What You Should Know About Carpet Scarab


What You Should Know About Carpet Scarab

I think some of our readers have seen in their houses these tiny insects or their hairy larvae on the walls but many of them did not know what kind of insect it is. Today we will talk about the carpet beetle.
“Carpet beetles” so generically is called the set of species of the Coleoptera Order, the family Dermestidae.

Within this genus Anthrenus of the family Dermestidae exists a great variety of subgenera and species with similar characteristics. Most species of this genus are harmless insects but some of them are considered as a pest. Anthrenus verbasci and Anthrenus museorum are the most famous and habitual species.

Their larvae affect textiles such as wool, silk, fur, or other goods. The museum beetle, Anthrenus museorum is a pest that can cause damage to museum items or stored biological samples.

Anthrenus verbasci carob beetle is a very interesting and nice insect but at the same time it is unfriendly for its larva that causes damages in some articles. The adult insect has a rounded body, an oval shape resembling a ladybug; Is very small (up to 3 mm in length).


This species is cosmopolitan, color variable by the scales that cover the body. These strips of scales may be brown, beige, red, black, white, yellow. Often these scales will fall and the insect will turn black as it happens with the adults of Attagenus spp. In museum beetles the bottom of the body is blackish brown, lighter at the end of the abdomen, adorned with whitish spots.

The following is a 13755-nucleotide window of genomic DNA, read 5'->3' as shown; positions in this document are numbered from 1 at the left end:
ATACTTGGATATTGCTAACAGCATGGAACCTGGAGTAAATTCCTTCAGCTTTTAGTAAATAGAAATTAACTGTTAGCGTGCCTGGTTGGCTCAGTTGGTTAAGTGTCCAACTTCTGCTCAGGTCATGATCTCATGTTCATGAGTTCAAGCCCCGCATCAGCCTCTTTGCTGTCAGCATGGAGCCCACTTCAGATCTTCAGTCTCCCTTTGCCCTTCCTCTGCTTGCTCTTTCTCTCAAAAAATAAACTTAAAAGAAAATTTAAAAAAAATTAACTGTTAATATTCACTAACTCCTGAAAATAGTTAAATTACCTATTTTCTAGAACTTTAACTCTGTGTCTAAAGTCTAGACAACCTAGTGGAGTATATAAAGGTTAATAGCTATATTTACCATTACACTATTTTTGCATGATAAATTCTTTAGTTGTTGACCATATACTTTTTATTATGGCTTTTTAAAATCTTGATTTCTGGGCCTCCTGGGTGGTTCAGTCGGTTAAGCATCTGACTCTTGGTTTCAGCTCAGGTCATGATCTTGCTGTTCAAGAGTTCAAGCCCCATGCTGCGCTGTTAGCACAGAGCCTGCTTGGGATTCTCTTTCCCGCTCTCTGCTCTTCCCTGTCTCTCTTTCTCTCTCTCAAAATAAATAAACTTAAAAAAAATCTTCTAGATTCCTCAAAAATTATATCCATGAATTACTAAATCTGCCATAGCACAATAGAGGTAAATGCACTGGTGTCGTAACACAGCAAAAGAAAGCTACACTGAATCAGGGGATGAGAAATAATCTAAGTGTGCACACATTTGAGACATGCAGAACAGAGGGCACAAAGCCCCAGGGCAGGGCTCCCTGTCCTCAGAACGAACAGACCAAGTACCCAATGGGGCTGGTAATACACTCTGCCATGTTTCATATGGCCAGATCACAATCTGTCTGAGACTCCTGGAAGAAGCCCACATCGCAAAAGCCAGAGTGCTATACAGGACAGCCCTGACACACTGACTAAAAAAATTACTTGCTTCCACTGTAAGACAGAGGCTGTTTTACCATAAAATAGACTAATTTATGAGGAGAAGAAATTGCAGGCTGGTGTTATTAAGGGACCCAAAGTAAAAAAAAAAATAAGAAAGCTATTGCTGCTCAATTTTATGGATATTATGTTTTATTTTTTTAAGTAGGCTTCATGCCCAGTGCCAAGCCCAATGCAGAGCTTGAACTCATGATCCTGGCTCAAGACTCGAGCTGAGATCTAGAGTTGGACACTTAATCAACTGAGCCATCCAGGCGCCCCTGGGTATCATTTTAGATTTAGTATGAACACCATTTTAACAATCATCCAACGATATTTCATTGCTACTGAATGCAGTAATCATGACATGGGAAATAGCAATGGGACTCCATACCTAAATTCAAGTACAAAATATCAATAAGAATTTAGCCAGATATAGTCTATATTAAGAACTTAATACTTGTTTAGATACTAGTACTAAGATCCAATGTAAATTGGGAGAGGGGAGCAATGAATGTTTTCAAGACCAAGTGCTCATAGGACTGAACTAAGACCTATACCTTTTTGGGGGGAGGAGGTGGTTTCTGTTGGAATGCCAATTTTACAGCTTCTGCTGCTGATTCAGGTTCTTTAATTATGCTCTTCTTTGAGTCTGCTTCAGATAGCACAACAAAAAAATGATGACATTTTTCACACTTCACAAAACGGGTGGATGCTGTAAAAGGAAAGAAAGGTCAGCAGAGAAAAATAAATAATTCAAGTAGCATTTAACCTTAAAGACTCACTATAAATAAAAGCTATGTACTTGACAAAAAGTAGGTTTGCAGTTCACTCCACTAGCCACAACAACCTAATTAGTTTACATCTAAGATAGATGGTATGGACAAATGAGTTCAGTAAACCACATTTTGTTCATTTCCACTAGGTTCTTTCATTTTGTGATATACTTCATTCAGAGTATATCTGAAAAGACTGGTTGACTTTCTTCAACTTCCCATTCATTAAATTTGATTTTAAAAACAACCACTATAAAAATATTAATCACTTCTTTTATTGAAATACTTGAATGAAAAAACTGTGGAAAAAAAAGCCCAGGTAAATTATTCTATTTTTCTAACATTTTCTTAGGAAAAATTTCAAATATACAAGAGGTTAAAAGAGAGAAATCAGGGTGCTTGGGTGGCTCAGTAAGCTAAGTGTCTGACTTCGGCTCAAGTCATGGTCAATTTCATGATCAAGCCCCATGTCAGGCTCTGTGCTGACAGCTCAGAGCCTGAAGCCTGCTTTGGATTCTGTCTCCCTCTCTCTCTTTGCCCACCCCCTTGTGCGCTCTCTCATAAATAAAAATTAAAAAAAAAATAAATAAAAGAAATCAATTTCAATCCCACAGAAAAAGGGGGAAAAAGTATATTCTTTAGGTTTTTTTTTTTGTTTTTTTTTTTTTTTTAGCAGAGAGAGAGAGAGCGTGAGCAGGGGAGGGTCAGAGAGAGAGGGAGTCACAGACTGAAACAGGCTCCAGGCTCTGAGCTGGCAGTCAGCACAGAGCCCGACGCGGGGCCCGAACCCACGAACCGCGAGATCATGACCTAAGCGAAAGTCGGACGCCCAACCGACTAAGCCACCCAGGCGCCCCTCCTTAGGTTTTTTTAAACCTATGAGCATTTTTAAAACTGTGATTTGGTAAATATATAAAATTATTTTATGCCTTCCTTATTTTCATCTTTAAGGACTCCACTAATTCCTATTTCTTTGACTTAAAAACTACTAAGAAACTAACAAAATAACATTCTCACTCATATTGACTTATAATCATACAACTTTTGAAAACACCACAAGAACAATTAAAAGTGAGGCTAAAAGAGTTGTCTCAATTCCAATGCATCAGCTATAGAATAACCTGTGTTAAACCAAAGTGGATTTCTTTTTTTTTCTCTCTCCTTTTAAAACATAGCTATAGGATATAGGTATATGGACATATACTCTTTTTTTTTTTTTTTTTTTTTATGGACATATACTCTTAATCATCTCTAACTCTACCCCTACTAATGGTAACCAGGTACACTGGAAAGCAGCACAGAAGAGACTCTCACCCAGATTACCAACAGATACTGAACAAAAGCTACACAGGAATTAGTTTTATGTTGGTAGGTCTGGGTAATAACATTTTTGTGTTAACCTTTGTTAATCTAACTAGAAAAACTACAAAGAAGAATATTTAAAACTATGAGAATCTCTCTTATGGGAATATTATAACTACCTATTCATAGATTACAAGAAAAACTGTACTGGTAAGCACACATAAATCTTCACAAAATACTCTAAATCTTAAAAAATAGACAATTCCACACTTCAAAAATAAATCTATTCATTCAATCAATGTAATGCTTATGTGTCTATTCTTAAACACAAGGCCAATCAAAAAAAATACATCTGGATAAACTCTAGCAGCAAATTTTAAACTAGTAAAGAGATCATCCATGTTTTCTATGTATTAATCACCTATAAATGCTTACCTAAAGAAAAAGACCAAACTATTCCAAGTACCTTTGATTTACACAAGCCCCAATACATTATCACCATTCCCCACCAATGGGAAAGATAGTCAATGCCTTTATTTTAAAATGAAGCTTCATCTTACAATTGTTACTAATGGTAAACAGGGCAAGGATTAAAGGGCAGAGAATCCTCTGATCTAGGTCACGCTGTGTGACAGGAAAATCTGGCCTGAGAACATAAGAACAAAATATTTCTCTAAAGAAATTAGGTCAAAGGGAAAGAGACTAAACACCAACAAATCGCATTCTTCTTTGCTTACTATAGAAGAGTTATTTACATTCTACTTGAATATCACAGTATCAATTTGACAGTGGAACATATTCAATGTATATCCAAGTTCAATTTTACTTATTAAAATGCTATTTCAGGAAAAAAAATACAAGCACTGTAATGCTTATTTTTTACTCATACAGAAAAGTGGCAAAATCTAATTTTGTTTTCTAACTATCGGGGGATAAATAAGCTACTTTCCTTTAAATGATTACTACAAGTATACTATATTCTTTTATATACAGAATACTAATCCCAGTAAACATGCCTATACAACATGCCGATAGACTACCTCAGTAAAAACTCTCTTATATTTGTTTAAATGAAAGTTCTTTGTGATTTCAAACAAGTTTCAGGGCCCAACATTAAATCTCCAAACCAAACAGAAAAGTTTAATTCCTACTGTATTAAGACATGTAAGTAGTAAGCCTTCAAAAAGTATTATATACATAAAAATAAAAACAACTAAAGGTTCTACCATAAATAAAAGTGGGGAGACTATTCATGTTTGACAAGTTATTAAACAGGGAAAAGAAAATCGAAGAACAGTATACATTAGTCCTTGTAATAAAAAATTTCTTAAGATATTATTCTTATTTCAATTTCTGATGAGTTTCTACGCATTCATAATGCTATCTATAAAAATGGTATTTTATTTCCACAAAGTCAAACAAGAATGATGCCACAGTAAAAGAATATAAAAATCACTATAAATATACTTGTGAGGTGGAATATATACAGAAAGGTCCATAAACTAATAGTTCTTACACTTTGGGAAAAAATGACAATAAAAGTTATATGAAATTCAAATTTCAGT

The larval form of this beetle has taken a very different form from the adult insect. The larva is larger than the adult insect (about 5mm), the legs very small, the body segmented and covered with uniform and rigid hairs giving it a brush appearance. When the larva senses danger, it bristles the hair and makes the shape of the body more rounded.
These insects are not a problem for public health (neither bite nor transmit diseases) but we have to control their presence to avoid material damages.

Adults live outdoors, in nature or outdoors, feeding on the nectar of flowers or other vegetables. People infest the house, bringing flowers or plants home. They can also access the homes through the windows from landscaped areas or nearby farms.

Often people do not know that they have carpet beetle infestation because, because of their very small size, they are barely detectable. They are detected only in case of massive infestation. At home they are on the walls near windows, baseboards, window frames or doors.

The life cycle is long. At the end of spring the female lays eggs (20 to 100) in protected and dark places. This site may be a dead cockroach or a stuffed animal. On the outside they can lay their eggs in the nests of squirrels, birds, insect galleries or dead animals.


Eggs hatch in 2-3 weeks. Larval development is slow and can last up to 11 months. The larva changes 6 to 8 times before pupating.
In addition to dead cockroaches, the larva can eat carpets, curtains, coats, museum collections causing damage to all these items.

There are studies that say that occupation of housing infested by carpet beetles can cause dermatitis (inflammation of the skin) in sensitive people. Inhaling larval excrement and hair can cause inflammation in the lungs.

To solve the problem of carpet beetle infestation we can advise museums or private homes to store vulnerable and valuable objects in polythene bags to prevent the beetle from attacking them. The objects attacked can be released from the animal by putting them at least forty-eight hours in the freezer. Regularly vacuum the contaminated rooms to eliminate larvae, insect corpses and other dead organic materials. But in case of massive infestation, the best option is to call Daddys Pest Solution.